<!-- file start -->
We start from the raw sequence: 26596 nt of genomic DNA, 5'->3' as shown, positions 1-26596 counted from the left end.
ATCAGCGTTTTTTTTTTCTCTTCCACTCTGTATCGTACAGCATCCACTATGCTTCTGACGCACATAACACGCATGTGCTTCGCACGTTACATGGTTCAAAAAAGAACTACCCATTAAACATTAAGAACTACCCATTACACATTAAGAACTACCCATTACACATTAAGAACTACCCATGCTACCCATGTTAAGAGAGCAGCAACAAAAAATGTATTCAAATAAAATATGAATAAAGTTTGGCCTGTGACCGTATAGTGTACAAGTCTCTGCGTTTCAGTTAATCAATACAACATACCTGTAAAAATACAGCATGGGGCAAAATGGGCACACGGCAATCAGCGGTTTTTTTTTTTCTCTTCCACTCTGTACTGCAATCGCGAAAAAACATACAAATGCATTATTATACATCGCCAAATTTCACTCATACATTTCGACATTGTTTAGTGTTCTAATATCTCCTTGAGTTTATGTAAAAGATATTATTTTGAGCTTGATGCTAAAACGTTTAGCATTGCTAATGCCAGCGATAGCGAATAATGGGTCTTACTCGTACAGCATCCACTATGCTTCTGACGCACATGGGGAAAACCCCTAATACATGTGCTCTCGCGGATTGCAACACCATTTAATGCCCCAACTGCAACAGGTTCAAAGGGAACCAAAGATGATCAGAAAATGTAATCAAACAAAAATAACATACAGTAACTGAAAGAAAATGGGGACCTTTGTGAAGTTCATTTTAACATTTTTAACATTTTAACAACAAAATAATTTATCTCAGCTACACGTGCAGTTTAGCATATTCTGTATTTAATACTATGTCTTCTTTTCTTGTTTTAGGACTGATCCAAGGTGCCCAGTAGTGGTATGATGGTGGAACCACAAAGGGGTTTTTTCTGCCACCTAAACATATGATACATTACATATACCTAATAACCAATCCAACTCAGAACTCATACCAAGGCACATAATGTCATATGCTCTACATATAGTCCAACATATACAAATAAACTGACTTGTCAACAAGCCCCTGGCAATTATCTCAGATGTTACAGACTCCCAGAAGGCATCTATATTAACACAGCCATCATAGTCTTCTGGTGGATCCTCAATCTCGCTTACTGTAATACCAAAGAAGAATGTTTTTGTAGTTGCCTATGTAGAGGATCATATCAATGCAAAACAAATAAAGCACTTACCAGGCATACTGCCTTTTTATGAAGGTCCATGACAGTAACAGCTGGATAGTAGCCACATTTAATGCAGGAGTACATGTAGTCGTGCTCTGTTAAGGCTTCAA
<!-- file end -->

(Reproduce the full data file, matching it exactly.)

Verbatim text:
We start from the raw sequence: 26596 nt of genomic DNA, 5'->3' as shown, positions 1-26596 counted from the left end.
ATCAGCGTTTTTTTTTTCTCTTCCACTCTGTATCGTACAGCATCCACTATGCTTCTGACGCACATAACACGCATGTGCTTCGCACGTTACATGGTTCAAAAAAGAACTACCCATTAAACATTAAGAACTACCCATTACACATTAAGAACTACCCATTACACATTAAGAACTACCCATGCTACCCATGTTAAGAGAGCAGCAACAAAAAATGTATTCAAATAAAATATGAATAAAGTTTGGCCTGTGACCGTATAGTGTACAAGTCTCTGCGTTTCAGTTAATCAATACAACATACCTGTAAAAATACAGCATGGGGCAAAATGGGCACACGGCAATCAGCGGTTTTTTTTTTTCTCTTCCACTCTGTACTGCAATCGCGAAAAAACATACAAATGCATTATTATACATCGCCAAATTTCACTCATACATTTCGACATTGTTTAGTGTTCTAATATCTCCTTGAGTTTATGTAAAAGATATTATTTTGAGCTTGATGCTAAAACGTTTAGCATTGCTAATGCCAGCGATAGCGAATAATGGGTCTTACTCGTACAGCATCCACTATGCTTCTGACGCACATGGGGAAAACCCCTAATACATGTGCTCTCGCGGATTGCAACACCATTTAATGCCCCAACTGCAACAGGTTCAAAGGGAACCAAAGATGATCAGAAAATGTAATCAAACAAAAATAACATACAGTAACTGAAAGAAAATGGGGACCTTTGTGAAGTTCATTTTAACATTTTTAACATTTTAACAACAAAATAATTTATCTCAGCTACACGTGCAGTTTAGCATATTCTGTATTTAATACTATGTCTTCTTTTCTTGTTTTAGGACTGATCCAAGGTGCCCAGTAGTGGTATGATGGTGGAACCACAAAGGGGTTTTTTCTGCCACCTAAACATATGATACATTACATATACCTAATAACCAATCCAACTCAGAACTCATACCAAGGCACATAATGTCATATGCTCTACATATAGTCCAACATATACAAATAAACTGACTTGTCAACAAGCCCCTGGCAATTATCTCAGATGTTACAGACTCCCAGAAGGCATCTATATTAACACAGCCATCATAGTCTTCTGGTGGATCCTCAATCTCGCTTACTGTAATACCAAAGAAGAATGTTTTTGTAGTTGCCTATGTAGAGGATCATATCAATGCAAAACAAATAAAGCACTTACCAGGCATACTGCCTTTTTATGAAGGTCCATGACAGTAACAGCTGGATAGTAGCCACATTTAATGCAGGAGTACATGTAGTCGTGCTCTGTTAAGGCTTCAA